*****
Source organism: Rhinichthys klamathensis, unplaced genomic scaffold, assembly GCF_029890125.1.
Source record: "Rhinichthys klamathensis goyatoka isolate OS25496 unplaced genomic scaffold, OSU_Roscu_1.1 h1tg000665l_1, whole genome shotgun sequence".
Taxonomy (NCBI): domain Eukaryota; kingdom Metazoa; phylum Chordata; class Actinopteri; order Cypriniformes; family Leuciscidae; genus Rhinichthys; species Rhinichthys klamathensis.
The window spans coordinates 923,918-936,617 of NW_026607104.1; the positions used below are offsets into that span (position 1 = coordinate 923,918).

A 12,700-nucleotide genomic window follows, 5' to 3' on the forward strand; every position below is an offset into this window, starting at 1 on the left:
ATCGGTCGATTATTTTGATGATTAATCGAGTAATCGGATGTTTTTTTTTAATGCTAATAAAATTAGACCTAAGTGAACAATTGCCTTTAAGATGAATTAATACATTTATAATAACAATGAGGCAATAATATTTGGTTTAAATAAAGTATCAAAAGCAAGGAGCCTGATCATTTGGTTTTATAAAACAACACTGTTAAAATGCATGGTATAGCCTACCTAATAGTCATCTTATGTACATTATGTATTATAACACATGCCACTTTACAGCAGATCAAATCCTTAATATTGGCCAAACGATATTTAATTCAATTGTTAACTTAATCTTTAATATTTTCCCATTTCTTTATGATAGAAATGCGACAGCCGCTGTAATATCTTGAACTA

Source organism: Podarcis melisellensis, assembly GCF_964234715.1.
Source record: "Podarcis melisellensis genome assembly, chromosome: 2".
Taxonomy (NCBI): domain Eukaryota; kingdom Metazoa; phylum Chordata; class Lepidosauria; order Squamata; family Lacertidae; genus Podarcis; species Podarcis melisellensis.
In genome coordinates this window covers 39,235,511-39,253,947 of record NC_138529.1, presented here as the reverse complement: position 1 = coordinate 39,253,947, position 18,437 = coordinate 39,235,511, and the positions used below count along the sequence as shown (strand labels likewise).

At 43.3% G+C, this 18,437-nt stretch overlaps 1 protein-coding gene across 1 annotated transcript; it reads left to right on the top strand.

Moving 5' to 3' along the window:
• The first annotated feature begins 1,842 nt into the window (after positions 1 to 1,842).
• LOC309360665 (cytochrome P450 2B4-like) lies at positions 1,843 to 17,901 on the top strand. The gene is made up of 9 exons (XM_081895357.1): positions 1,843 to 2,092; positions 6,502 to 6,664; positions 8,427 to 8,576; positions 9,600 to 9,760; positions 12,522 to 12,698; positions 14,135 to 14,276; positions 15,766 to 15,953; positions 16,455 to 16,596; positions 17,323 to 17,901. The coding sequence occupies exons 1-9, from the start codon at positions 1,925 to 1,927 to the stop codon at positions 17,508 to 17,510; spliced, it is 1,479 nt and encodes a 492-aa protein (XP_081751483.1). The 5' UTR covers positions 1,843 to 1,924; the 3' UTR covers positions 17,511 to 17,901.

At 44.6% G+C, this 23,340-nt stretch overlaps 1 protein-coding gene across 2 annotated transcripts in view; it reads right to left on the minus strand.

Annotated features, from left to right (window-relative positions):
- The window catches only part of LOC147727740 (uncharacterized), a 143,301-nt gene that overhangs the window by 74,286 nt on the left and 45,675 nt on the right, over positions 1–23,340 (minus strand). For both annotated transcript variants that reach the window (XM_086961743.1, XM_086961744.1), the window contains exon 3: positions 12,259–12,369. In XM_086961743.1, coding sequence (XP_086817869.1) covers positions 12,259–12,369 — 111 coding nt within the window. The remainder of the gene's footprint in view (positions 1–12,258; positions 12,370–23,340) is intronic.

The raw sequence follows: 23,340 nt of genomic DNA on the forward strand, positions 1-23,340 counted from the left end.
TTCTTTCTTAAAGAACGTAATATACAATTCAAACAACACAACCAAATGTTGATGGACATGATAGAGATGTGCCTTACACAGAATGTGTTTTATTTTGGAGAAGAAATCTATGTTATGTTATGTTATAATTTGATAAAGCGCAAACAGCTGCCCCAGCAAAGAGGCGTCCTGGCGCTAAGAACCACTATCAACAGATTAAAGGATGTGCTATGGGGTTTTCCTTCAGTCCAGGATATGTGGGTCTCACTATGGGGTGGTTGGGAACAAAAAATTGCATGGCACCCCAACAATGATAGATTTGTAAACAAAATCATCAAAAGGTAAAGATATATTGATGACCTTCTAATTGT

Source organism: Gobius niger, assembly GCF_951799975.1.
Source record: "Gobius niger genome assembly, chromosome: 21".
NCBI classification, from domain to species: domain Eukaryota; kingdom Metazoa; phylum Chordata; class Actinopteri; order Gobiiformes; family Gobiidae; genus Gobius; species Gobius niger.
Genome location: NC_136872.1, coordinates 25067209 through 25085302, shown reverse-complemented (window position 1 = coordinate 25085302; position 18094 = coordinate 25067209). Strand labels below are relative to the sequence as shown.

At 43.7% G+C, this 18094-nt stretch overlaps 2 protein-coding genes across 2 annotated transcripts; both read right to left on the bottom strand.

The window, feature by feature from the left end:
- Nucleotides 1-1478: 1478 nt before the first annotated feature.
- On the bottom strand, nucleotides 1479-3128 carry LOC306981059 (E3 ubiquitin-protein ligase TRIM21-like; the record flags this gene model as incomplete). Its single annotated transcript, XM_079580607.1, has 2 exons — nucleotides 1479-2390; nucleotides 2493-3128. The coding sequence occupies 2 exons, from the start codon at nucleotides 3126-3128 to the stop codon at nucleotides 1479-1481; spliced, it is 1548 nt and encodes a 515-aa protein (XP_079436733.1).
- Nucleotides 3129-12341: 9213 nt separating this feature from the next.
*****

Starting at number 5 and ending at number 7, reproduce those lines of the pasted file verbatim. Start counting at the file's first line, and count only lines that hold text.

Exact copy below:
A 12,700-nucleotide genomic window follows, 5' to 3' on the forward strand; every position below is an offset into this window, starting at 1 on the left:
ATCGGTCGATTATTTTGATGATTAATCGAGTAATCGGATGTTTTTTTTTAATGCTAATAAAATTAGACCTAAGTGAACAATTGCCTTTAAGATGAATTAATACATTTATAATAACAATGAGGCAATAATATTTGGTTTAAATAAAGTATCAAAAGCAAGGAGCCTGATCATTTGGTTTTATAAAACAACACTGTTAAAATGCATGGTATAGCCTACCTAATAGTCATCTTATGTACATTATGTATTATAACACATGCCACTTTACAGCAGATCAAATCCTTAATATTGGCCAAACGATATTTAATTCAATTGTTAACTTAATCTTTAATATTTTCCCATTTCTTTATGATAGAAATGCGACAGCCGCTGTAATATCTTGAACTA

Source organism: Podarcis melisellensis, assembly GCF_964234715.1.